This exhibition recalls a forgotten disaster when regulators called upon ceramics to protect the citizens of London from fire.
On 11th July 1212 a fire started in Southwark which burned for 10 days. After razing the church on the present day site of Southwark Cathedral, the inferno crossed the river to burn the City. Mayor Henry Fitz Ailwin, London's first Mayor, said that the 'fire, to our greatest dismay, utterly destroyed London Bridge and many other splendid buildings and sent innumerable men and women to their graves'. Later chroniclers set the death toll at 1,000 ̶ 3,000 Londoners, at a time when the population was about 20,000.
What is known of this catastrophe comes from just three sources: a sentence written in the Liber de Antiquis Legibus, 1274 (the chronicles of the mayors and sheriffs of London of the time); a photograph of burnt stones in Southwark Cathedral, and the medieval building regulations set down by Mayor Fitz Ailwin after the blaze.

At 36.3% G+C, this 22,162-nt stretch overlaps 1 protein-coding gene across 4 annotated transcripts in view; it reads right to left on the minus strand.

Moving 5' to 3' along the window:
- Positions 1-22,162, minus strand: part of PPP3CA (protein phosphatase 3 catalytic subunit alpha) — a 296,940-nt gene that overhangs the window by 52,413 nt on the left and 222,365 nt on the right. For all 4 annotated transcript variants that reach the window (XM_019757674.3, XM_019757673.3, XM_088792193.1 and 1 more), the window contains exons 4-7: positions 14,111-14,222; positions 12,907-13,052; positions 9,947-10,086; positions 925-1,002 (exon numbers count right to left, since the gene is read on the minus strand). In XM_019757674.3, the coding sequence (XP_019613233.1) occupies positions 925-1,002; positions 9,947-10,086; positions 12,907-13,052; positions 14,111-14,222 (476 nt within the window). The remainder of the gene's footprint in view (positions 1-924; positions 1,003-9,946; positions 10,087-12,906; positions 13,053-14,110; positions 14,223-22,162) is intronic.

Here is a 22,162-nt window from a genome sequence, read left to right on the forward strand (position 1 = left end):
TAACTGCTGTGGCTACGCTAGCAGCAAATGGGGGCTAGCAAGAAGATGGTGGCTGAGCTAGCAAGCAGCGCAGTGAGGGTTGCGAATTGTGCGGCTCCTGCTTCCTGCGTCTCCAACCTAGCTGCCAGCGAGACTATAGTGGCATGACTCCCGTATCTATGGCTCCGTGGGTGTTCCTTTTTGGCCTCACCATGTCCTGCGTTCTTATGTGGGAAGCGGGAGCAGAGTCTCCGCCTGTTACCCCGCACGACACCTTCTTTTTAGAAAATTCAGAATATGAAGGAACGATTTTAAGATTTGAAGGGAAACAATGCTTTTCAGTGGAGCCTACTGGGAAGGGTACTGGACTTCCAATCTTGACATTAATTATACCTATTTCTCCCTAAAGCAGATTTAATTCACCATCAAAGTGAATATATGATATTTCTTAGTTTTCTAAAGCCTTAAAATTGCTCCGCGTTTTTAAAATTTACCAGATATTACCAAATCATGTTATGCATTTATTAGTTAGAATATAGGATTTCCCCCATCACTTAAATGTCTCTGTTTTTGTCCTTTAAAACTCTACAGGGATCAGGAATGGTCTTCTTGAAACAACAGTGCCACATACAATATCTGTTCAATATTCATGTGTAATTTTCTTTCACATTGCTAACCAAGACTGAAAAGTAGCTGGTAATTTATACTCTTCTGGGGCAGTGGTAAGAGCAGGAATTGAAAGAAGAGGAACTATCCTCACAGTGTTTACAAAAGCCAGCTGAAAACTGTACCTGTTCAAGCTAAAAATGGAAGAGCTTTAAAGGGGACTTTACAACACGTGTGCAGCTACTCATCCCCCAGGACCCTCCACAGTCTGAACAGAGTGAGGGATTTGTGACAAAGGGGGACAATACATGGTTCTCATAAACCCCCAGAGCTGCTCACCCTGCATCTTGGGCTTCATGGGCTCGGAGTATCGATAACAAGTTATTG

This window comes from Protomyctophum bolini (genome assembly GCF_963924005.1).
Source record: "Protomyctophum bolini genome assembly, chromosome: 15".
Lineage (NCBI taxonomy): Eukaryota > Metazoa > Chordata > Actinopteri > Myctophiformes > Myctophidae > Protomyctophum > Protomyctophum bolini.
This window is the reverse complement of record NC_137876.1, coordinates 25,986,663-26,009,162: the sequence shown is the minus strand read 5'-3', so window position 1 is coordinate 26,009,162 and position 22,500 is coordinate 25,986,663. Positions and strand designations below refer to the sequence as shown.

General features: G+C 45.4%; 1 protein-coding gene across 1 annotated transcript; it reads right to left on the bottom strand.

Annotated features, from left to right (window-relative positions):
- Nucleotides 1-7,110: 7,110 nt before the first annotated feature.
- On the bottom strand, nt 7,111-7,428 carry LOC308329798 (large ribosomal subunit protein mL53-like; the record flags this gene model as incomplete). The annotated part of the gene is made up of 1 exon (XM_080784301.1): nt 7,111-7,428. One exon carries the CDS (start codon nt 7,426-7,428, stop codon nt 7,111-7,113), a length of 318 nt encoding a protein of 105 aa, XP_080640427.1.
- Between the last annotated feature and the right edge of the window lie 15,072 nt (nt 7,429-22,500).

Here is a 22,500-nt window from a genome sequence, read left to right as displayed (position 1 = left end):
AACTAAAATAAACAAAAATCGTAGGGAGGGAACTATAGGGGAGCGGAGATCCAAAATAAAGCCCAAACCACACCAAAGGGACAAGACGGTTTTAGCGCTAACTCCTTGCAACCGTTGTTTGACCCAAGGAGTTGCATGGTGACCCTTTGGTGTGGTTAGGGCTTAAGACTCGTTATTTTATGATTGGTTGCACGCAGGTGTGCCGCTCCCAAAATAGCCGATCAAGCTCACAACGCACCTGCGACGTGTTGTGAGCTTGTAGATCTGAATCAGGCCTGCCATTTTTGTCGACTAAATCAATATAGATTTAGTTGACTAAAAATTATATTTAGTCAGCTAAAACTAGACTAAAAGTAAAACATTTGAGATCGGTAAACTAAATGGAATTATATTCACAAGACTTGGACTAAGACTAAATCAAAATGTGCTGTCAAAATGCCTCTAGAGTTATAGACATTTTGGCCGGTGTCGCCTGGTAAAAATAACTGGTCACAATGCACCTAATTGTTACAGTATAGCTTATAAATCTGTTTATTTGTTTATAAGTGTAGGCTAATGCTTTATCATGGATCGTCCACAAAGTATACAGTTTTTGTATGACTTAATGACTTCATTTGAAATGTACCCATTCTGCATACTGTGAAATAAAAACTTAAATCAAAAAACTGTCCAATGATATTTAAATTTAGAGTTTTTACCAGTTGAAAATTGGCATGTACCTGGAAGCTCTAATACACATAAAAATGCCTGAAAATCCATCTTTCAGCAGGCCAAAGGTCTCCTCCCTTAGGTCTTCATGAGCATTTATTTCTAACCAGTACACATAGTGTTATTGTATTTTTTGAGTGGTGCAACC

Two days after the fire the Mayor decreed a ban on thatch roofs to 'protect against fire' and 'pacify the angry citizenry'. Existing roofs were to be plastered or pulled down and replaced with clay tiles or other non-flammables. Residents had 8 days to comply. With new protections in place it would be another 400 years before London suffered a fire of this scale.
The pieces on show are made of clay excavated from the same Thames-side seam as that dug for the new roof tiles demanded by Mayor Fitz Ailwin. The artworks have been kiln-fired then burnt in wood and straw, the building materials held responsible for the Great Fire of 1212.